An old show poster, torn, yellowed, and stapled to wall behind the counter. Brown scraps of rawhide on the crumbling floor tiles. An acoustic guitar.
The smell of leather and cigarettes.
Flying Possum Leather is one of the last remnants of a Dickson Street that existed before the enhancement project. Before the Walton Arts Center. Even before some of you were born.
Owner Bruce Walker set up shop in his location, just across the street from George’s Majestic Lounge in 1976, almost 33 years ago. He’s been making his custom sandals, leather belts and guitar straps by hand for people from Fayetteville and around the world ever since.
“There aren’t any stores like this left in the country.” Walker told us. “This is last of the Mohicans.”
In fact, Flying Possum Leather, according to Bruce, is the third-oldest business on Dickson Street that still has its original owner, with only Collier Drug and Underwood’s being older.
“When I first went into business, the edge of Fayetteville was where Fiesta Square is now. Past that, the rest of Fayetteville was mainly woods until you got to Springdale.” Walker said. “I opened my store on September 13th, 1976.”
Bruce is an expert in all things leather, but he also knows more about the human body, particularly your feet, than anyone who isn’t in the medical profession. Perhaps even more.
“There are 206 bones in the human body, and 56 of them are in your feet.” Bruce told us. “But what they don’t tell you in the medical books is that most of the problems people have with their bodies stem from their feet.”
He is referring to his custom made sandals, which are molded to fit the feet of the wearer, and according to Bruce, are the closest thing to footwear that allow you to walk around as God intended, in your bare feet.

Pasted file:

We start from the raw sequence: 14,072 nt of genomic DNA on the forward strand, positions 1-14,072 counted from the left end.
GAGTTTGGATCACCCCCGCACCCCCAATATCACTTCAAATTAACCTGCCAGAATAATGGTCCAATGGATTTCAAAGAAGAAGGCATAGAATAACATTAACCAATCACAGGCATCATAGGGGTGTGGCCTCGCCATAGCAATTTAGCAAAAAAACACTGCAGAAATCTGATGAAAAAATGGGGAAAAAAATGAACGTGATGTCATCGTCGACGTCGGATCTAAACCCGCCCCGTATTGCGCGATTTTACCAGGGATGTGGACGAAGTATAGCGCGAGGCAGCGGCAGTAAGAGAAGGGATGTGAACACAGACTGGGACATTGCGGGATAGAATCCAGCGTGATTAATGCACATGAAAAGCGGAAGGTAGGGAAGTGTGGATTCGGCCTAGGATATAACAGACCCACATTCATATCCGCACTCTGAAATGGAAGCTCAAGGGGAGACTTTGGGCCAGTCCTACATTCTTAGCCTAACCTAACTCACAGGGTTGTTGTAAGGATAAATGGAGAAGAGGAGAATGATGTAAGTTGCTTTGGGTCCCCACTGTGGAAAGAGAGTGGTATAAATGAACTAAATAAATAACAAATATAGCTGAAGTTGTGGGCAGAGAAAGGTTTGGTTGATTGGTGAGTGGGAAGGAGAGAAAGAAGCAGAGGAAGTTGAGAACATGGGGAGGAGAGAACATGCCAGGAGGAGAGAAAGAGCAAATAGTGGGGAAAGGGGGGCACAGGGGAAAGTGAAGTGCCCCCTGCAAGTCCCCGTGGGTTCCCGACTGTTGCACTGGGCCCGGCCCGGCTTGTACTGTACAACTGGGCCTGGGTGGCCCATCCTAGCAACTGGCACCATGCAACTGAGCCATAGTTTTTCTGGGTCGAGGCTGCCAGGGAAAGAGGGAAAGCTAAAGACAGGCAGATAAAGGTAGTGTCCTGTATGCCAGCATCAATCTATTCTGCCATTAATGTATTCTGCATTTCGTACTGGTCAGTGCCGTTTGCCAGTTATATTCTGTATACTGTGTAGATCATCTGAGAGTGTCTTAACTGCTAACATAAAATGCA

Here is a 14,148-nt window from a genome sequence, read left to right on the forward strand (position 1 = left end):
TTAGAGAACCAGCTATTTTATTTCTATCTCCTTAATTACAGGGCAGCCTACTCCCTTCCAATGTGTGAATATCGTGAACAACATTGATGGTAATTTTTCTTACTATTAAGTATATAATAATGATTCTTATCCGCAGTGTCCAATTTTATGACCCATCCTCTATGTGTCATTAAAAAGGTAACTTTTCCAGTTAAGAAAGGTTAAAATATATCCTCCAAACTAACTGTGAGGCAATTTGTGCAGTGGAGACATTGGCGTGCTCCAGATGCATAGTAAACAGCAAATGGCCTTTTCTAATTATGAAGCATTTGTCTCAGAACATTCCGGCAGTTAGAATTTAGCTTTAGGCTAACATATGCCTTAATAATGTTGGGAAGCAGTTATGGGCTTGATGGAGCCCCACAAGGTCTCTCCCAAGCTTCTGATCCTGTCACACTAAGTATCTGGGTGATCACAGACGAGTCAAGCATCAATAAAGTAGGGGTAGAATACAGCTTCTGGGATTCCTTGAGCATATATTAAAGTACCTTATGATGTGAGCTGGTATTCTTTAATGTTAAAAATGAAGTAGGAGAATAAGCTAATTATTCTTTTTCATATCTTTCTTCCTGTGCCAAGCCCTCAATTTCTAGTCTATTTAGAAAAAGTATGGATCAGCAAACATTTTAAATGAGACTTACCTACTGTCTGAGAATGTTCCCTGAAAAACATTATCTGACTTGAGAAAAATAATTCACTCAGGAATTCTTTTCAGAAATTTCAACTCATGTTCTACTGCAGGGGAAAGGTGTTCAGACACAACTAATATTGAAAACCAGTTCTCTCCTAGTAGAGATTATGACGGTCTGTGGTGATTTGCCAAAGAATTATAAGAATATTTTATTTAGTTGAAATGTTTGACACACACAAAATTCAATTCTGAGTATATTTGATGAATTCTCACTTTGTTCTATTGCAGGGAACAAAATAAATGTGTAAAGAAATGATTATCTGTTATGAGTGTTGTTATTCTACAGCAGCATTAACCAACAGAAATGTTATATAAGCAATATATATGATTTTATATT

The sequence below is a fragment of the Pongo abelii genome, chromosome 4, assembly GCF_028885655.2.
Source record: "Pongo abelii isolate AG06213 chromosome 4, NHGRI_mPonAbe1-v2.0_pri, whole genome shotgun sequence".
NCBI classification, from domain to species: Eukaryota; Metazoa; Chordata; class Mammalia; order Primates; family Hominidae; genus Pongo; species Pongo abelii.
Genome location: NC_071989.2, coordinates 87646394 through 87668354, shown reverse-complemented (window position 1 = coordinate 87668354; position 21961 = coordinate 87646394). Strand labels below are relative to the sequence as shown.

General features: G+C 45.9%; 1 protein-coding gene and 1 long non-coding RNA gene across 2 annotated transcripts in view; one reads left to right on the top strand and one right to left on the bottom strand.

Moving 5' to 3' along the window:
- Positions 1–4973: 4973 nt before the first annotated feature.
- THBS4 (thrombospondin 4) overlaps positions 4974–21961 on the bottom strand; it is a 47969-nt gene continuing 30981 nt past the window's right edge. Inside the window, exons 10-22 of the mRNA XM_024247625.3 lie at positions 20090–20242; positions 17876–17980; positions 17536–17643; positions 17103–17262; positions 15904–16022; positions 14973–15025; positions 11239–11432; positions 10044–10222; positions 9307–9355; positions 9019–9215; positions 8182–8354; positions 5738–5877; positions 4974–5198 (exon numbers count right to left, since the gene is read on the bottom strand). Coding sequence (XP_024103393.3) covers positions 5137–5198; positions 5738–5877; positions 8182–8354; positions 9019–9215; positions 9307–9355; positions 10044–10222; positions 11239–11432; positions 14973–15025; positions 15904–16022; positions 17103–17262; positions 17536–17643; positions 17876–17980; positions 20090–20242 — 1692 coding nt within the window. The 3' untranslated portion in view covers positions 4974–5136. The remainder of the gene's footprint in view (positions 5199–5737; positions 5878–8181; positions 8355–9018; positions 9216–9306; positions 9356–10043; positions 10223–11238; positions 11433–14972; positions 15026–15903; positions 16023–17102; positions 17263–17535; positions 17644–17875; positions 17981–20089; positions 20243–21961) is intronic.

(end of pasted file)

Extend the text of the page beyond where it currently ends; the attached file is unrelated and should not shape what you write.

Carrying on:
“Conventional shoes have an elevated heel, and a tapered toe. But your foot is an arch, and you can’t put an elevated heel on an arch. It just doesn’t work.”
Bruce has delivered this passionate speech to most likely everyone who has set foot in his store since he opened it. It is familiar to anyone who has ever met him, either in the store, across the street at George’s, or any given night on Dickson Street.
He’s even developed a complex theory around his sandals involving geometry and the golden ratio about how the human body is structured, and how conventional shoes can throw your whole body out of alignment.
In addition to his custom sandals, Bruce has been making electric guitar straps for a long time as well. He invented an acoustic guitar strap just a few years ago that is making a name for itself with some of the biggest musical acts in the country.
Anyone who’s ever played an acoustic guitar knows that it’s nearly impossible to use a guitar strap on one without a compromise. There’s a place to attach the strap to a peg on one end, but there isn’t a place to attach the other end of the strap without modifying the guitar (ie drilling a hole or tying a shoelace beyond the bridge on the headstock).
In 1996, Bruce invented his signature acoustic guitar strap that addresses this problem. The unique design is worn a little differently, but puts the guitar in perfect playing position without the need to modify the guitar, with a leather strap extending to hug the front of the guitar just below the neck that stabilizes it for the player. It’s really quite ingenious.